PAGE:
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Navy SEALs training proposal met with concern by Washington state commission

First Phase Basic Underwater Demolition/SEALs candidates participate in log physical training at Naval Amphibious Base Coronado, in California on July 14, 2016. The Washington State Parks Commission is in the midst of discussions about whether public lands, including Deception Pass State Park, are appropriate place for the military to train.

TIMOTHY M. BLACK/U.S. NAVY

By KIMBERLY CAUVEL | Skagit Valley Herald | Published: November 22, 2020

(Tribune News Service) —The Washington State Parks Commission is in the midst of discussions about whether public lands, including Deception Pass State Park, are appropriate place for the military to train.

Two Navy officials spoke with the seven-member commission Thursday, answering questions about the Navy's proposal to train on public lands and acknowledging the need to address the public's concerns.

A training at Deception Pass State Park could look something like this: A small submersible carrying eight Navy SEALs approaches the shoreline at night, while the park is closed to the public. A few SEALs swim to shore and enter the park under the cover of darkness. Once in the park, they stay for 24 to 48 hours.

"We need this training. It is necessary and brings our special operations warfare teams home safely," said Rear Adm. Stephen D. Barnett, commander of Navy Region Northwest.

Of concern to the State Parks Commission is a swell of public opinion against this type of exercise happening at the 29 parks included in the Navy's proposal.

"We've received a lot of public comments almost universally opposed," Commissioner Sophia Danenberg said.

A top worry of the public is a perceived infringement on privacy.

"The public is very reluctant for you to have access to our parks," Danenberg said. "There's a creepiness factor that even if you're never seen, we know it's happening and it's making the public uncomfortable."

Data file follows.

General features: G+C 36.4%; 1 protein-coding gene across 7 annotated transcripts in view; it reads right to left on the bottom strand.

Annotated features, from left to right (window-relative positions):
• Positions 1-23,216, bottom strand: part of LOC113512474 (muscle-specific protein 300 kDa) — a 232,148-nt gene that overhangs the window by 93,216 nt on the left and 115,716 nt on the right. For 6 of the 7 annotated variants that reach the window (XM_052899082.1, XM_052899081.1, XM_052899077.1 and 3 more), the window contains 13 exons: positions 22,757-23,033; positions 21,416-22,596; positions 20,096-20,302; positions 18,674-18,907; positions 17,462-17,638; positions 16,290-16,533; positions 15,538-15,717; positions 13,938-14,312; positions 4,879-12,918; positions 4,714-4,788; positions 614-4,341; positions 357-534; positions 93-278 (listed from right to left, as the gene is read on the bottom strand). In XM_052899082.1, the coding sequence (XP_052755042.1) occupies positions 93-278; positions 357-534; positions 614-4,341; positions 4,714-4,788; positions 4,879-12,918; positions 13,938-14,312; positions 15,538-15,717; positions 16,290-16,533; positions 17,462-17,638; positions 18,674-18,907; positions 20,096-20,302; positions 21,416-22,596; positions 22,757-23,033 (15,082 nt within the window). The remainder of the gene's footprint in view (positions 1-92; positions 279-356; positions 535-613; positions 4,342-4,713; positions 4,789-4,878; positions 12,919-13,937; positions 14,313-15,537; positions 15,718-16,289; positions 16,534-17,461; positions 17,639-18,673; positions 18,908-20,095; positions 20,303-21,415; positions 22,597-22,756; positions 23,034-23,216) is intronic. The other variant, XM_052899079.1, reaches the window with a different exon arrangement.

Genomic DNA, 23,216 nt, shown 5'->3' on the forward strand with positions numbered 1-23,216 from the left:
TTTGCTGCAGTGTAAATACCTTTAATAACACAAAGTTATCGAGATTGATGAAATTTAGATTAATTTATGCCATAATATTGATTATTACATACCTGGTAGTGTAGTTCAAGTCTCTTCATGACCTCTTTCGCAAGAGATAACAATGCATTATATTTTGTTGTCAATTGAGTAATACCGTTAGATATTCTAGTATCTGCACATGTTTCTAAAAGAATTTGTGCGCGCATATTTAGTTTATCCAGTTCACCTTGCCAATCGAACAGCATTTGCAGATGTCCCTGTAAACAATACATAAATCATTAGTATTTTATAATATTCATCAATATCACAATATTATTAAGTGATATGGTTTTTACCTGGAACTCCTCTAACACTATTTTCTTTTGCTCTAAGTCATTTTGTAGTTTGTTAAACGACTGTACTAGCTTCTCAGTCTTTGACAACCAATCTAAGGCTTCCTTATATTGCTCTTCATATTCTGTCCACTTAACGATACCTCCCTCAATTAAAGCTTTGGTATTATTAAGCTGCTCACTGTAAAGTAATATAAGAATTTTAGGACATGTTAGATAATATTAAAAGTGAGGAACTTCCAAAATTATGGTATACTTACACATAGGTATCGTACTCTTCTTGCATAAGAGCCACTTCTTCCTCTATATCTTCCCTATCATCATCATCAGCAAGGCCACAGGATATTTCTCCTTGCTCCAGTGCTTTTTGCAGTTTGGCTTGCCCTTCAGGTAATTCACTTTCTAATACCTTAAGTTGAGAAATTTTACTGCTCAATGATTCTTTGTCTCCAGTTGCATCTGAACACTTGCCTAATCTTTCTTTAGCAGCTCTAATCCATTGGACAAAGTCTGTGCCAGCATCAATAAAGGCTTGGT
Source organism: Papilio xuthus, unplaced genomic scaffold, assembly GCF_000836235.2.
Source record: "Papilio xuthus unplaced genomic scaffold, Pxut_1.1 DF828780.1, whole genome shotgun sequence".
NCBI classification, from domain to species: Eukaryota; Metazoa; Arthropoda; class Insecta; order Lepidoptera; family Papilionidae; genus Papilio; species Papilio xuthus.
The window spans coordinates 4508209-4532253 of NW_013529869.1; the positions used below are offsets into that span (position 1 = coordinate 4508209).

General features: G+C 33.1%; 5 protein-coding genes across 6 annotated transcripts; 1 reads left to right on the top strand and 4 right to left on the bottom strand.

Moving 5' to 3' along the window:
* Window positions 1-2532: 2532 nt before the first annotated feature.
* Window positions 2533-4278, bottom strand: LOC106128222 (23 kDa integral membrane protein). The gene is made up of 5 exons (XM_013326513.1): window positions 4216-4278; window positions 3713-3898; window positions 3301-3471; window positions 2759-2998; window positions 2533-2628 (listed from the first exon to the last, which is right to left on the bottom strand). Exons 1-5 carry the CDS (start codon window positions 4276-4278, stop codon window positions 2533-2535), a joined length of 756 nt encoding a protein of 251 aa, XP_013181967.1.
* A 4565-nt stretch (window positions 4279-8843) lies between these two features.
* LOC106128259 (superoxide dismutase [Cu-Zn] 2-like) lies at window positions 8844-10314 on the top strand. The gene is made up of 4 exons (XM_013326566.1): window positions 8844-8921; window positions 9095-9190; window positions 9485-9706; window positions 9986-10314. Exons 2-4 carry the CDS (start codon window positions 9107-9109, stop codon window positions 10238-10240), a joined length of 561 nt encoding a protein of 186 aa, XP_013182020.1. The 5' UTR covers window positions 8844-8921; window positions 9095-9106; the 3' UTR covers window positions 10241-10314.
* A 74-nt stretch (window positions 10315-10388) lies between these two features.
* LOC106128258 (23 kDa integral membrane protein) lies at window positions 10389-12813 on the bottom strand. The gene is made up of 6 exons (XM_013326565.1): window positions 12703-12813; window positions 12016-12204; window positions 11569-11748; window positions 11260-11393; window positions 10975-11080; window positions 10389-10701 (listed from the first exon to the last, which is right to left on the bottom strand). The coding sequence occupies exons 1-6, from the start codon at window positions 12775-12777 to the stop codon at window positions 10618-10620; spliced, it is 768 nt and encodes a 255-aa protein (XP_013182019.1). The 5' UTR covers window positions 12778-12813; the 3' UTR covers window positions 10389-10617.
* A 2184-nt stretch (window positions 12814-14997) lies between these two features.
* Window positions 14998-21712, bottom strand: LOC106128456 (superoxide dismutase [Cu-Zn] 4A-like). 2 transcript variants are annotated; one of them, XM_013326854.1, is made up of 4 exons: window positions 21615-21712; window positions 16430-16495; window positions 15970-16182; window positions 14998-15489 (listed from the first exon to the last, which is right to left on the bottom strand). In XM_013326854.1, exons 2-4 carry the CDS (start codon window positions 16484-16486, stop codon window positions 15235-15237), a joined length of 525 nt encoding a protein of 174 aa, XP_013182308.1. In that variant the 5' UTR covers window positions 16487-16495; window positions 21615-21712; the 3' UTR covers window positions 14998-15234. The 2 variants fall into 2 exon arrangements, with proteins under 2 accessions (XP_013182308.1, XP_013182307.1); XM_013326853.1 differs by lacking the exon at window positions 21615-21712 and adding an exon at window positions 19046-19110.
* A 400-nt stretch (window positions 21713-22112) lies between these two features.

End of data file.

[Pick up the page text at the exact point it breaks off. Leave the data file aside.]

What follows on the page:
Barnett and Chief Warrant Officer Esteban Alvarado said trainees would not spy or eavesdrop on the public.

"We're not going to be watching you and your kids doing marshmallows," Barnett said.

The Navy said the focus for those taking part in training would be on staying silent and still after choosing a hiding place. Those skills could save their lives on a real mission.

"Naval special operations need the use of state parks ... to prepare these men for the worst possible scenario, to ensure they are the best and are prepared for the missions; to do them safely and get back to their families," Alvarado said.

He said state parks in the Puget Sound region are the focus of the Navy's proposal because the varied geography and weather conditions make the region a critical training ground.

"No other region in the continental U.S. provides our naval forces the same (opportunity)," Alvarado said.

He said the state parks included in the proposal offer terrain not found on Navy properties, including at Naval Air Station Whidbey Island, where previous development flattened terrain above ground and under water.

"They provide little complexity for underwater submersibles and how we move in the water column," Alvarado said. "State parks, in contrast, are in fast-moving areas hard to get into and that offer a challenging environment for our operators."

Deception Pass State Park is the only park where tactical rock climbing could be practiced.

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